Traditional IRA vs Roth IRA

When I was in college I took a personal finance class. The professor strongly suggested opening a Roth IRA and never even discussed a Traditional IRA. I’d like to discuss why you need to have one and what the differences are between the two types.

An IRA is an Individual Retirement Account. You make contributions that are capped (right now it’s $5,000 a year) each year into this account. IRA is just the name of the account and you then choose how to invest the money in this account. You can’t touch the money until you are 59.5 years old unless you want to pay a 10% tax penalty. Your portfolio grows tax-free. The difference between tax-free earnings and taxed earnings is astounding,Traditional IRA vs Roth IRA Articles especially as you get to 20+ years of compounding. The ability to grow your investment tax-free allows you to compound money much much faster and can be the difference of hundreds of thousands, even millions of dollars.

The Traditional IRA allows you to take a tax write-off with your contribution. If you were to contribute $5,000 this year you could write that amount off from your taxes. Each contribution you make (contribution limits increase every couple years) will be a tax write-off for you. However, when you begin making withdrawals from this account, you will have to pay taxes on this money at whatever tax bracket you are in. Taxes might be much higher at this point or they might be much lower. There are a lot of variables at play here.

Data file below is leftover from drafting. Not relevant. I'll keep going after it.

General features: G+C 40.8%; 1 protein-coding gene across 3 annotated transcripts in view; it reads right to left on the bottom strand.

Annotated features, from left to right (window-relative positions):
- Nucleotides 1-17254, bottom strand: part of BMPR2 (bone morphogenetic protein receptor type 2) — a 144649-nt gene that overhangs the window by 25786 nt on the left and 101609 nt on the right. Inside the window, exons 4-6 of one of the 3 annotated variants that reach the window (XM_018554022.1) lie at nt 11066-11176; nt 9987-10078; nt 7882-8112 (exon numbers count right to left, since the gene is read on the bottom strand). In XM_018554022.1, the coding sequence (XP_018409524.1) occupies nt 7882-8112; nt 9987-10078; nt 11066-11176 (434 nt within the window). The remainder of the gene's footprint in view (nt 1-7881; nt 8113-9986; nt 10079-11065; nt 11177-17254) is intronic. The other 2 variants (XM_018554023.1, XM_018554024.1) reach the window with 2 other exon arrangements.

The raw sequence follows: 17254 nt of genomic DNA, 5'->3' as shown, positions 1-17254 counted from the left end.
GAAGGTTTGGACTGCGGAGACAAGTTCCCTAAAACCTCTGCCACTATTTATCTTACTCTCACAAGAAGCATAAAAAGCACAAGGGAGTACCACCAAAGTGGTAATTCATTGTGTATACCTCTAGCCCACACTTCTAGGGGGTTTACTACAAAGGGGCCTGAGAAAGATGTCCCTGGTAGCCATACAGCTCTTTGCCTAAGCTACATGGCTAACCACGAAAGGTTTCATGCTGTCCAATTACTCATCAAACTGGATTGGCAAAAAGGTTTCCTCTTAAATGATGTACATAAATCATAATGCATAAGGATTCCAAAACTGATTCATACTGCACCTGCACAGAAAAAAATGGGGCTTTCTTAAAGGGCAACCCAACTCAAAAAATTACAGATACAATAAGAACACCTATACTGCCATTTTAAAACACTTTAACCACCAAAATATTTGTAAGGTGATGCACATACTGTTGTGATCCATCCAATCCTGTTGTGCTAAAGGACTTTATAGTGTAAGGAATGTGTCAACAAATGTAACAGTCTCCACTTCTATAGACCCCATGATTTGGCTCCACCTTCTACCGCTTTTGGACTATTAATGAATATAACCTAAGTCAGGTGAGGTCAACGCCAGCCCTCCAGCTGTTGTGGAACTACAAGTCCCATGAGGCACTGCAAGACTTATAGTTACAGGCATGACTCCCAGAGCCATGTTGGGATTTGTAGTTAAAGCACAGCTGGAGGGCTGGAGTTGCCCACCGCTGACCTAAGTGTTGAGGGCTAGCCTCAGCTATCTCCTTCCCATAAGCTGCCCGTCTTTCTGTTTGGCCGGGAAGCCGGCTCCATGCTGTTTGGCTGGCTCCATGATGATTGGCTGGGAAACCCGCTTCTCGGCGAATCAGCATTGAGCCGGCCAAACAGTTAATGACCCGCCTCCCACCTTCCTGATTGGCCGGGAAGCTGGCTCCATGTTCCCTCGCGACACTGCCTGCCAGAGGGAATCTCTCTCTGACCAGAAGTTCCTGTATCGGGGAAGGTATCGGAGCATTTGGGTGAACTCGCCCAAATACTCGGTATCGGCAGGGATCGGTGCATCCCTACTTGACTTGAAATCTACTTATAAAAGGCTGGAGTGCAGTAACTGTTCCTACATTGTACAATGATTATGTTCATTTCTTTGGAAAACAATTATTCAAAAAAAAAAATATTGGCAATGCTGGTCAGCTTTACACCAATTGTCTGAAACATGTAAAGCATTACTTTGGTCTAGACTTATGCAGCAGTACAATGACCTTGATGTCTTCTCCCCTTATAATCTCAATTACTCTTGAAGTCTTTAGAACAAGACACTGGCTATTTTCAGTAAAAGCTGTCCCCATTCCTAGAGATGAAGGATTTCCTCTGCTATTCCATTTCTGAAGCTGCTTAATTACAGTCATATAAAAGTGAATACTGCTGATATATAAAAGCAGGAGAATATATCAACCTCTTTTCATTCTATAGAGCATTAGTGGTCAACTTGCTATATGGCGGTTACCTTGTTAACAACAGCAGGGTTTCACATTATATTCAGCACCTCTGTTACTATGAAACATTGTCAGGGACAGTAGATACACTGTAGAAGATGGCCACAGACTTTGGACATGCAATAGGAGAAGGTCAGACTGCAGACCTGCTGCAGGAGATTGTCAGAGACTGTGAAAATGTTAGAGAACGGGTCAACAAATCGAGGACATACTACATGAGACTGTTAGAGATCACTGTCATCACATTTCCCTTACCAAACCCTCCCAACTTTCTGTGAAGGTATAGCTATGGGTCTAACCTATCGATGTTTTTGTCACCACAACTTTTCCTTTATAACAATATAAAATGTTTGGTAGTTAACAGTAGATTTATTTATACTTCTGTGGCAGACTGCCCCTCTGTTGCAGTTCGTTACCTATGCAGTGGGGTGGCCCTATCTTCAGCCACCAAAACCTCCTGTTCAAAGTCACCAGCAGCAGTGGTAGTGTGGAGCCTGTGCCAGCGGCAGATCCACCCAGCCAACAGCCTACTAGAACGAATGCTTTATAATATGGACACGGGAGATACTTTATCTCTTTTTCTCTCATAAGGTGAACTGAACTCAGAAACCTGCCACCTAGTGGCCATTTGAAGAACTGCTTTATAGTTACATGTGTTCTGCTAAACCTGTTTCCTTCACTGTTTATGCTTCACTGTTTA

The Roth IRA has you contributing money that you’ve already paid taxes on. So that same contribution of $5,000 this year would have no tax write-off. However, when you begin making withdrawals from this account you won’t have any taxes to pay on this money. If taxes are much higher it won’t affect you at all.

My personal opinion is that if you don’t need the tax write-off and will be fine without it then you should go with the Roth IRA. If you are in a low-income tax bracket you may only end up with a tax savings of $750 or so anyway. I’d rather protect myself from taxes being raised substantially and having to pay 50%+ in taxes on my nest egg.

However, if the tax write-off is money that you need then you should probably take the right now tax savings and open a Traditional IRA. You may even get lucky and tax rates will be lower than present rates when you begin making withdrawals.

Regardless of what option you choose, having an IRA is one of the smartest decisions you can make.